WASHING AND DRYING LETTUCE – No matter how much ‘ready-washed’
salad you buy, it’s always worth an extra rinse. When using smaller greens, wash them carefully in a sink of cold water. Turn them over and lift them out into a colander. Dry them in batches (don’t cram them in or the leaves will bruise), using a salad spinner. Remember, if the leaves are wet, the dressing won’t cling to them.
HAVE THE RIGHT TOOLS – Every builder needs a sturdy toolkit, and
as a salad architect, you’ll want the best kit too. A (really) sharp knife,
a good vegetable peeler, a pestle and mortar and a steamer are key.
From there, getting your hands on a spiralizer, a food processor or stick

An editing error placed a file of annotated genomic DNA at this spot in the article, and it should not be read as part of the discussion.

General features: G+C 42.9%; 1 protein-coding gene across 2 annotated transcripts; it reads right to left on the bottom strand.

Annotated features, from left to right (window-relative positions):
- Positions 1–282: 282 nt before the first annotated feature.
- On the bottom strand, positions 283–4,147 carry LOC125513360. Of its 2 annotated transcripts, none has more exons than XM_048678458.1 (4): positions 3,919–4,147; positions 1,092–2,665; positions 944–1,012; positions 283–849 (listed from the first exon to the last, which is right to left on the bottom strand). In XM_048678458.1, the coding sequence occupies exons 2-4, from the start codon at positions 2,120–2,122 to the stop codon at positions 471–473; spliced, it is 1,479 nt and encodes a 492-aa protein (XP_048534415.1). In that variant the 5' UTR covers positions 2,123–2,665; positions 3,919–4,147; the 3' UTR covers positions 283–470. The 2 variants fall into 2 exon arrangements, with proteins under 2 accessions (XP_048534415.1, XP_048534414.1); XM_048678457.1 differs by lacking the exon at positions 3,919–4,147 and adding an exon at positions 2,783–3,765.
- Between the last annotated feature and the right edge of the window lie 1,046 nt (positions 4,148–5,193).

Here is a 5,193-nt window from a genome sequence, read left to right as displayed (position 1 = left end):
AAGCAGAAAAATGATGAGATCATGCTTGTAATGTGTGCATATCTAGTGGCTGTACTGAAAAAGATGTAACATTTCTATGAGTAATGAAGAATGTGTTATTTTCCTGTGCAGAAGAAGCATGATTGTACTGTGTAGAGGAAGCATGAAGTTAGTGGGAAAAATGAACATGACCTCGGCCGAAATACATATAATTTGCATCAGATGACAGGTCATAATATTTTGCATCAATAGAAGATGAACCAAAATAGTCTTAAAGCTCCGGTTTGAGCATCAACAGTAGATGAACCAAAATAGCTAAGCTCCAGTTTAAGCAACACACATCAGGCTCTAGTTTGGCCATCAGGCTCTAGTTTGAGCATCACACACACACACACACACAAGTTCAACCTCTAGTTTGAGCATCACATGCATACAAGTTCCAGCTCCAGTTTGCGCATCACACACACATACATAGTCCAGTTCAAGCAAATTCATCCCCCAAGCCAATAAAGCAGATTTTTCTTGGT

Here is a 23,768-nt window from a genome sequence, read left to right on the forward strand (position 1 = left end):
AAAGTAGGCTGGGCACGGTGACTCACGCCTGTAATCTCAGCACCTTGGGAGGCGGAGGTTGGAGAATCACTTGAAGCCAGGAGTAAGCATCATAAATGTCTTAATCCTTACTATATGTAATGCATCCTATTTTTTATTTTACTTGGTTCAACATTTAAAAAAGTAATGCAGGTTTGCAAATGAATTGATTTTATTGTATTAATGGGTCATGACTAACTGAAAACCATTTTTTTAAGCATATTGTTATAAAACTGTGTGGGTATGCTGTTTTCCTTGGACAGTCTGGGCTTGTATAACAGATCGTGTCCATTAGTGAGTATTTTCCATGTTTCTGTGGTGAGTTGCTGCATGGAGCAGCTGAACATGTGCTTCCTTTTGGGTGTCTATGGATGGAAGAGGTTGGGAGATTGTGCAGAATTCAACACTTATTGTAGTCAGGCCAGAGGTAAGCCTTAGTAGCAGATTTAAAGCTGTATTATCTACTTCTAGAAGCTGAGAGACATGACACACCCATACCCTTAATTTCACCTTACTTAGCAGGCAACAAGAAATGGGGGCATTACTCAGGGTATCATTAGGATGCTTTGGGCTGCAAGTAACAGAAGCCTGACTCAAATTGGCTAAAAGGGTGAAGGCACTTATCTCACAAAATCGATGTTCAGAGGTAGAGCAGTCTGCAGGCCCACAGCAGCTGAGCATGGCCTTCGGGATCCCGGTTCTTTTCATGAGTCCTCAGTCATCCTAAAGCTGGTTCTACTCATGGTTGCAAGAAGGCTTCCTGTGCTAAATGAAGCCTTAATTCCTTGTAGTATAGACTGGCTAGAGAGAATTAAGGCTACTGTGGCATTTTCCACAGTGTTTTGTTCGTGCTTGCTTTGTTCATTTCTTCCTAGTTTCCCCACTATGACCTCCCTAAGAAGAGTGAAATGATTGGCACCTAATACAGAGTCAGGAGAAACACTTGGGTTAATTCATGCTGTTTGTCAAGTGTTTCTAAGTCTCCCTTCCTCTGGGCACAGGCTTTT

blender and a mandolin will help to make salads swifter than ever.
PLATING/BOWLING – Rub your salad bowl with a clove of garlic and
some olive oil and season it well before putting in your lettuce leaves
to be dressed. This really makes a huge difference to the quality of
TOSSING – Use your hands – humans are a lot more delicate than salad
spoons, and you’ll be able to feel any dry patches that have missed a
spot of dressing. It’s best not to use your hands to serve though.
A NOTE ON DRESSINGS
We have given quantities for the dressings in this book, but it’s a good
idea to add a dressing gradually and see how much you need. When
using delicate leaves like lamb’s lettuce, frisée and rocket, dress the
salad at the last minute and use the dressing sparingly. More robust
greens like kale and cabbage won’t suffer if they’re dressed earlier.
When dressing roasted root vegetables and other cooked ingredients,
you’ll get a better final result if you tip the cooked vegetables into the
dressing while it’s still hot.
Extract taken from Leon Happy Salads by Jane Baxter and John Vincent, available here